Sunday, 18 October 2009

Pumpkin Pie Memories

Last weekend was Thanksgiving in Canada, in the (almost) 11 years since I left home for London, the day has passed me by without any thought of it. This year however I was feeling a bit nostalgic, maybe its because I was just home to Canada a few months ago and memories seem fresher or maybe I was just craving some pumpkin pie. Either way it seemed like the right time to have a proper Thanksgiving Dinner.

Pumpkin pie is the perfect nostalgic comfort food as it always strikes me as a bit retro. I know it's a classic but somehow I can't help but to imagine it being taken out of an avocado coloured oven and left to cool on a glittered formica table top. It reminds me of autumn afternoons in eastern Canada; the smell of wood stoves in the cool air and burnished leaves rustling underfoot. It reminds me of home.

I searched for quite a while for the right recipe, specifically looking for recipes that did not need evaporated milk (I am sure they sell it in the UK but I have never actually seen it), in the end I adapted a recipe from the for the filling and used my own recipe for the shortcrust pastry. My mother always used to say that squash makes better pie than pumpkin but I decided to stick with pumpkin, a beauty from Borough Market!

 Shortcrust Pastry
00 grams of plain flour
1/2 tsp salt
90 grams of cold unsalted butter (cut into small pieces)
60 grams of vegetable shortening (I use Trex but Crisco is fine)
3 or 4 tsp ice water

In a food processor blend the flour and with the butter and shortening until its combined to a sandy crumbly texture with no large pieces of butter. Add water one spoon at a time until it is just starting to come together. Place mixture in a bowl and form into a flattened ball, divide in two wrap it in pastry and put in the fridge to rest for a minimum of 30 minutes.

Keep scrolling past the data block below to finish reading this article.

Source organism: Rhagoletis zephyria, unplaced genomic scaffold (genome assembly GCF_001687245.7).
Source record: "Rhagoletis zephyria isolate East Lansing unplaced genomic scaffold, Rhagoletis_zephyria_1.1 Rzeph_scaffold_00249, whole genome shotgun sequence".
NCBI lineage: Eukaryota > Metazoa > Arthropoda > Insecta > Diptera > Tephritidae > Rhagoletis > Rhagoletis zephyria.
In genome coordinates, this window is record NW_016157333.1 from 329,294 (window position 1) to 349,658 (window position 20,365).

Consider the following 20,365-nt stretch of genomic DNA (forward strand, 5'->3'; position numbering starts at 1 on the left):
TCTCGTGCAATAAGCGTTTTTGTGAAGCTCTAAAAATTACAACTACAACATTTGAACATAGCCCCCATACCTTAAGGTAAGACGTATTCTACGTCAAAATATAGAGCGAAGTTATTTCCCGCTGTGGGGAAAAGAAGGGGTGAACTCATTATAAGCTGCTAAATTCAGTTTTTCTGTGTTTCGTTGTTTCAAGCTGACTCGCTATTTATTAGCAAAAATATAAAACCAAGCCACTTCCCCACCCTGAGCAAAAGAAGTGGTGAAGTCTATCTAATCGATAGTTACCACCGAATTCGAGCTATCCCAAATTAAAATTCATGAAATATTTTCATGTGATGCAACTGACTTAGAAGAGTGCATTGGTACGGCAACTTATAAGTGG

Once the dough has rested, transfer to a floured work surface and roll out until about 1/8 of and inch thick. I have recently discovered that if you place a sheet of clingfilm over the dough as you roll it it resists breakage and sticking. Transfer into a 9 inch pie dish and trim excess dough leaving about 1.5 inches. Pinch the edges of the dough to form the crust edge.

Pumpkin Filling
Adapted from
6 Large eggs
1 kilogram cooked pumpkin
250 ml whipping cream
225 grams of brown sugar
3 tsp cinnamon
 1 1/2 tsp ground ginger
 1/4 tsp ground nutmeg
 1/8 tsp ground cloves

Whisk eggs with with brown sugar and spices and the add whipping cream and mashed pumpkin. Stir until smooth but being careful not over mix or the pie may crack. Fill the unbaked crust with the prepared filling and bake at 190 degrees C for 45-50 minutes.

Make 2x 9 inch pies or many little pies

Note: I was excited to try the tip of sprinkling the uncooked pastry with toasted pecans and gingersnaps (gingernuts here in England) to keep the crust from going soggy. So I toasted the pecans and ground them with gingersnaps... and then found them on the counter once the pie was already in the oven- oops!

My guests, of both English and Spanish origin, seemed entertained by the whole experience having only experienced Thanksgiving via television. I was uncertain if Pumpkin Pie would be a success on this side of the pond but I am pleased to report that it was finished nicely off with several mini pies wrapped up and taken home.


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